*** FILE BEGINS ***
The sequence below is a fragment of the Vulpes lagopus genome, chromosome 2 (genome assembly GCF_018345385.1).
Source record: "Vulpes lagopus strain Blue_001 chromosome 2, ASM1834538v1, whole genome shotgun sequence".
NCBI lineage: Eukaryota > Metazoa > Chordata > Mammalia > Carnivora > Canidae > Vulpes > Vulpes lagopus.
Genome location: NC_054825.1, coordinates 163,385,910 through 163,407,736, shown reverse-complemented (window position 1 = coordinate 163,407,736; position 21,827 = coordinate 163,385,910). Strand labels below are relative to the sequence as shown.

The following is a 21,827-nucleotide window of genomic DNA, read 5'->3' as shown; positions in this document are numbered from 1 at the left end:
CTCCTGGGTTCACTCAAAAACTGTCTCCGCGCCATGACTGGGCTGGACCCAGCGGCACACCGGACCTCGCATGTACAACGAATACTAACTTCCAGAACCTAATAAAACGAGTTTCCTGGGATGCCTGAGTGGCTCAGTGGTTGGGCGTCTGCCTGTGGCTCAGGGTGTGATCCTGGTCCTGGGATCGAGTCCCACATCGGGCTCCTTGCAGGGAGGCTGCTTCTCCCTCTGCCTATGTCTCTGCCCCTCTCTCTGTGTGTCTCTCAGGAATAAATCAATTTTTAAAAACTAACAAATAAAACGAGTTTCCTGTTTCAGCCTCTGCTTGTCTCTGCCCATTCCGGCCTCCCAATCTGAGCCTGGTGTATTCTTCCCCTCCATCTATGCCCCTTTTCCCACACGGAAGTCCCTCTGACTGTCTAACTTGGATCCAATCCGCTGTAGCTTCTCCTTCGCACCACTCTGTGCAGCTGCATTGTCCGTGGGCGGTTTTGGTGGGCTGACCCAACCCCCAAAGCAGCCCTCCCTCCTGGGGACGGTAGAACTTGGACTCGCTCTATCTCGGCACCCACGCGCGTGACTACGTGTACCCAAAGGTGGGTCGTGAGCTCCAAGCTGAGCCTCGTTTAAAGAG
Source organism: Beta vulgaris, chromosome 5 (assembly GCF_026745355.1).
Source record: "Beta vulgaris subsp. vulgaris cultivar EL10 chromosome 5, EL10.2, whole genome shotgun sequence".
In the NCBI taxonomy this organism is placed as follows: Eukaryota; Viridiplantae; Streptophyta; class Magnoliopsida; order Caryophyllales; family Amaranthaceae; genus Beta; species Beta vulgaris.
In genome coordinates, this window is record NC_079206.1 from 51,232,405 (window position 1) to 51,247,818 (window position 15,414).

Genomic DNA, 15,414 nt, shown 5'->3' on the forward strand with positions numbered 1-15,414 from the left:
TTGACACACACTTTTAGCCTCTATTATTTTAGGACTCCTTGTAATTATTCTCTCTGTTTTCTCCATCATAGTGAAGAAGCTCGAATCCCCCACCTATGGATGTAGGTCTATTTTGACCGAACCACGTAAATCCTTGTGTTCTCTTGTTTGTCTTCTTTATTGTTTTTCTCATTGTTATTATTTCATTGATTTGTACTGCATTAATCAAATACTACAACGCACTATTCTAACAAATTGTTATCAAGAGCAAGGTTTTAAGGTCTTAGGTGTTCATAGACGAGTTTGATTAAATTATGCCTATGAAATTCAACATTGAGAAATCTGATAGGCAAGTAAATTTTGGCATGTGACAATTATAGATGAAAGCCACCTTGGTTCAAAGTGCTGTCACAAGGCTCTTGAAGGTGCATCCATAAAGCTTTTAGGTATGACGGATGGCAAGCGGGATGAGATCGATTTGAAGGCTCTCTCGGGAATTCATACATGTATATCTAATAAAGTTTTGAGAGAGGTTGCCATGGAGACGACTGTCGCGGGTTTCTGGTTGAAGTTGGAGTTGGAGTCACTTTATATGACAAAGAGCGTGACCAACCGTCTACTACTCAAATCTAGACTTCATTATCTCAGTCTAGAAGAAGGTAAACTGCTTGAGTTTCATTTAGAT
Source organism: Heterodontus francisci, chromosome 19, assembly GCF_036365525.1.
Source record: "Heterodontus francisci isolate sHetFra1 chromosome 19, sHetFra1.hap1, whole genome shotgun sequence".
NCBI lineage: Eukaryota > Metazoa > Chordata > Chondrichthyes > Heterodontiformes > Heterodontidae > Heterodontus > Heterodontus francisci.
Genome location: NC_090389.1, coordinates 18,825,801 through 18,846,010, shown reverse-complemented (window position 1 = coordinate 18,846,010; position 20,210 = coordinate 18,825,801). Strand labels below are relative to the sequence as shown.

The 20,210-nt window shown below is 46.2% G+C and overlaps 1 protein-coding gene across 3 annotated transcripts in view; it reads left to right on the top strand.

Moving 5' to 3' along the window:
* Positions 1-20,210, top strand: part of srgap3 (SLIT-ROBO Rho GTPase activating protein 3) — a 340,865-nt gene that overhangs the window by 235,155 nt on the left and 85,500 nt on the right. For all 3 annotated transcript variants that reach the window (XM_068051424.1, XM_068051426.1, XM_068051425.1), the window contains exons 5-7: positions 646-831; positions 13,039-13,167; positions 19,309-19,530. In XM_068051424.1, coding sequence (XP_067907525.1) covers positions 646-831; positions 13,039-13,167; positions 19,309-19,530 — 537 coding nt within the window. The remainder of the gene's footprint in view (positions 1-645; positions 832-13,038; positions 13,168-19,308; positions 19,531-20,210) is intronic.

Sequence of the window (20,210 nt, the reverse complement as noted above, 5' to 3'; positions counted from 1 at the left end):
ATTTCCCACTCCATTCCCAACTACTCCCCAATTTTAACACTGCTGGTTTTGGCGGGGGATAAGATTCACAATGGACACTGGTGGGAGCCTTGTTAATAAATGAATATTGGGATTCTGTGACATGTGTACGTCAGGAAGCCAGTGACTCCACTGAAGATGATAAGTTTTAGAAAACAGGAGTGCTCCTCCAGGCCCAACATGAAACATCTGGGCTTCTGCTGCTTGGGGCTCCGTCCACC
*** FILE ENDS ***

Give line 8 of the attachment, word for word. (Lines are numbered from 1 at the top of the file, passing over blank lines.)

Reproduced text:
Source record: "Beta vulgaris subsp. vulgaris cultivar EL10 chromosome 5, EL10.2, whole genome shotgun sequence".